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Friday, December 28, 2007

The difficult last episode

The only actual laughs in the Christmas "Extras" were provided by Stephen Merchant. The scene where he rushed at - and failed to clear - a BBC security gate was all the funnier for the fact that you didn't actually see it. The best you could get out of the rest of the 90 minutes was a knowing smirk, provided you knew about things like the amount of energy expended in the media in getting a table at the Ivy.
It was the final show. Andy Millman had an attack of bad conscience while in the Celebrity Big Brother house and turned his back on the hollow sham of celebrity. This came at the climax of a programme in which everybody from Hale and Pace through June Sarpong to Gordon Ramsay turned up to riff upon their public personality. 
Savage ironic twist or ultimate case of having your Christmas cake and eating it? 

5 comments:

  1. I think it is probably the latter. I agree about the lack of laughs, but strangely I found the affirmation of friendship at the end quite moving. Which I suppose I should have anticipated when one considers the final episode of The Office, but it still caught me unawares.

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  2. It didn't say anything new about celebrity, though it did ram home the rather obvious message about the emptiness of it all [see Damon Albarn's worries, which I've quoted in the previous thread].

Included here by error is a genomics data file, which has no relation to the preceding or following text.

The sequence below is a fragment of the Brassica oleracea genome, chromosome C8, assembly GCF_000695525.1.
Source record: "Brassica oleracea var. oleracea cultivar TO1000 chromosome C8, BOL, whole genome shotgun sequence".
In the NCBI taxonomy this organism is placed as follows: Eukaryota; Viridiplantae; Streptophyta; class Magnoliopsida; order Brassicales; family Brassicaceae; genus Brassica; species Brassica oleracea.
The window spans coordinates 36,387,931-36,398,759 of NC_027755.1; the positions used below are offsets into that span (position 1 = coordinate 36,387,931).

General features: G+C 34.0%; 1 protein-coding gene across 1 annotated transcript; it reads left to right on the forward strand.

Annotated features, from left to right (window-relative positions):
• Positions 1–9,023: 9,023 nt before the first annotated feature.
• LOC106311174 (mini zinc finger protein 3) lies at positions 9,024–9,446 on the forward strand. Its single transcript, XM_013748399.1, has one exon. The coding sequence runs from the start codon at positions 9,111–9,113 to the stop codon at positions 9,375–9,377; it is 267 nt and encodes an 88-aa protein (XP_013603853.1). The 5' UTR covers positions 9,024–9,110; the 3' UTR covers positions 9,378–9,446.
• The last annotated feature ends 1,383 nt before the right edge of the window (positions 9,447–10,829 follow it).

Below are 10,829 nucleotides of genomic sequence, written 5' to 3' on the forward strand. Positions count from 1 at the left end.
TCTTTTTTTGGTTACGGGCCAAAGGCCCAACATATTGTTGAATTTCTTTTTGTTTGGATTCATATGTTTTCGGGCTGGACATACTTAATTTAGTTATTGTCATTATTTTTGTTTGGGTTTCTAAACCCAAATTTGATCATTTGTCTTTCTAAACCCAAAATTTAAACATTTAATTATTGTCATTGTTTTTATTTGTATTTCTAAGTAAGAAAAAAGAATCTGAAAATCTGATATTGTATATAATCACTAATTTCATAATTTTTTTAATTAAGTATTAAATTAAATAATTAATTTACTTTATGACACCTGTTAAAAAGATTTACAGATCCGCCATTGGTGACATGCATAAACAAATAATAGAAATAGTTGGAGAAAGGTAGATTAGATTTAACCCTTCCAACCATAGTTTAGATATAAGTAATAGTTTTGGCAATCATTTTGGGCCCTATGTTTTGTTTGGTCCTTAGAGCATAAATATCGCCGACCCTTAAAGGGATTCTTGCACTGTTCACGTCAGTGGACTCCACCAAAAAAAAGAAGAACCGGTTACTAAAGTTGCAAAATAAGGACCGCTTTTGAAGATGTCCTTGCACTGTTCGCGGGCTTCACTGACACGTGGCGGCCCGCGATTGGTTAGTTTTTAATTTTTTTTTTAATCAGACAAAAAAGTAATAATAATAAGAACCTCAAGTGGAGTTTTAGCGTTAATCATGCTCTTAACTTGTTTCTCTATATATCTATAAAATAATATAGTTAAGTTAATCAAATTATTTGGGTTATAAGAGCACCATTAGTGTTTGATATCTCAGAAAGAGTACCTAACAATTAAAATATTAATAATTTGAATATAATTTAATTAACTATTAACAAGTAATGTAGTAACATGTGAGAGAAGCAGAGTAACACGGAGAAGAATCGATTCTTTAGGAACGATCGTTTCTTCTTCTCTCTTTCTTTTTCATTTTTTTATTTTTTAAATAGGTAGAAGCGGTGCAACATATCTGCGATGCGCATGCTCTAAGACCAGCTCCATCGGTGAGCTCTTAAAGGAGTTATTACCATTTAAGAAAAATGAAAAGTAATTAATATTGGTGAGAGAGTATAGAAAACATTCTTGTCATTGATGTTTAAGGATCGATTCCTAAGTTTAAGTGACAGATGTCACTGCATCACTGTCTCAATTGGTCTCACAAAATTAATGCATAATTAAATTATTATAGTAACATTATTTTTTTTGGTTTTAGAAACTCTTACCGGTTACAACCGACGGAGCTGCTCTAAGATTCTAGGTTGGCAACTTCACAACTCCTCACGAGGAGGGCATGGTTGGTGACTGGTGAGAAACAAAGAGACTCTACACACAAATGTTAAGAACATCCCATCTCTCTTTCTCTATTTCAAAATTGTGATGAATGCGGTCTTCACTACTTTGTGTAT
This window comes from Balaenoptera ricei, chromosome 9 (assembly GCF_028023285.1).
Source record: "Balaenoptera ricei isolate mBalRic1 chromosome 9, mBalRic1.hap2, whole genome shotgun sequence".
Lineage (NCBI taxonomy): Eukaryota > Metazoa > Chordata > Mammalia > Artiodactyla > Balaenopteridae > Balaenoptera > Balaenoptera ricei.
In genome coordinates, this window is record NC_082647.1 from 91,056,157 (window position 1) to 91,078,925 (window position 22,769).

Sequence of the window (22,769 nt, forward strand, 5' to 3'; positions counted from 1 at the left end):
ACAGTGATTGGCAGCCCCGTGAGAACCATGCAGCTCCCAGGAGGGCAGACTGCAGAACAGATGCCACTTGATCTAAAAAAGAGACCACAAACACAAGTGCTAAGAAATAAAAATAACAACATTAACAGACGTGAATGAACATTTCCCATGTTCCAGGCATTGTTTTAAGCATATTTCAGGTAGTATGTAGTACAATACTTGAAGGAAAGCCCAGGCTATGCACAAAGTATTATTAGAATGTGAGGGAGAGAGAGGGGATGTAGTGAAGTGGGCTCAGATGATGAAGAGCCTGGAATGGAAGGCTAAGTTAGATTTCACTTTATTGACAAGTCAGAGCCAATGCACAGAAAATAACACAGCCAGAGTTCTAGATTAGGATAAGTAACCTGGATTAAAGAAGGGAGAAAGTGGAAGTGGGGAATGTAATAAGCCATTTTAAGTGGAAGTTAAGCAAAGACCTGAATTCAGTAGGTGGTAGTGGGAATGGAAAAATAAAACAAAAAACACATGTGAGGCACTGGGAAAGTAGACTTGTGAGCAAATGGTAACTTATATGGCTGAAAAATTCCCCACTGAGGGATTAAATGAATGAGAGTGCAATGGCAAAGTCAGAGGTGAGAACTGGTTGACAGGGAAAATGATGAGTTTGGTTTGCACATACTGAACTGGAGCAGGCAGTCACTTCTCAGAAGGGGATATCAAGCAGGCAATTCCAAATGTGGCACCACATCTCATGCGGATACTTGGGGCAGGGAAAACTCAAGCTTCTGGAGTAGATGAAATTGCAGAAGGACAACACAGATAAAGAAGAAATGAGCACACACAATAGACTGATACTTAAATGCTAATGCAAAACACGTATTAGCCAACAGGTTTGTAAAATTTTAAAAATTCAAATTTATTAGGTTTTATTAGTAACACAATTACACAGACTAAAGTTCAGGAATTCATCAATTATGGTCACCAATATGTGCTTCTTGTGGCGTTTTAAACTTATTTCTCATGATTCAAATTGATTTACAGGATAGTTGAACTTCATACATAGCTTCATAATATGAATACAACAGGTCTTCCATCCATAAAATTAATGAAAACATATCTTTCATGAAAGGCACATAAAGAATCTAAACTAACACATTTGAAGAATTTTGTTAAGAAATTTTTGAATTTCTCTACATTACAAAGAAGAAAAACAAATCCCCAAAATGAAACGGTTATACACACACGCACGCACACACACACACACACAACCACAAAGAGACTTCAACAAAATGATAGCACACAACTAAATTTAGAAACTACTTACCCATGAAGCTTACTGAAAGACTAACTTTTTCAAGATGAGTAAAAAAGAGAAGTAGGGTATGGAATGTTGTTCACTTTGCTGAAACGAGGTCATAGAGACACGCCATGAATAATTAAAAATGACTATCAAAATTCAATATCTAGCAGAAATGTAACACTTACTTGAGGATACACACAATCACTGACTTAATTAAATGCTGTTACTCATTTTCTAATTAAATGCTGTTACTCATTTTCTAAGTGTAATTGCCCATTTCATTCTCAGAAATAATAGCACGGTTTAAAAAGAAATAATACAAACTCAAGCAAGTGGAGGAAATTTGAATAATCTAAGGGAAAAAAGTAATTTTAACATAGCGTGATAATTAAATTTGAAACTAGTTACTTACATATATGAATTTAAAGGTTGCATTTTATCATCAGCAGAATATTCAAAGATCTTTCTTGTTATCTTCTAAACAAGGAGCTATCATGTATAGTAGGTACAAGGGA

I enjoyed it quite a lot, especially Merchant's bits - he's an underrated comic actor. But I found it uneven, not necessarily in terms of laughs or quality, but in terms of the reality/believability of different scenes and characters. I never found this with the Office, which was superior overall.

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  3. Nigel4:41 pm

    Having watched a bunch of Extras on a plane, the biggest laugh I had was when Milman attempted to drink a bottle of sparkling water which exploded in his face. What is it about slapstick?

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  4. I must admit, against my better judgment I enjoyed it. I really think the Andy/Maggie relationship is beautifully crafted, and easily the best thing about the programme.

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  5. MikeytheEel12:47 pm

    The thing is I could never buy the Andy/Maggie friendship. For all his shallowness Andy is an intelligent and aware guy, whereas Maggie is unbelievably, (though inconsistently) stupid. Incapable of grasping even basic devices like pretending to be a PA, or remembering Ridley Scott's name.

    Good for hilarious misunderstandings and that, but doesn't really help to stand up anything deeper.

    Agree the Merchant was very good though, also the Barry from Eastenders and the Gaffney.

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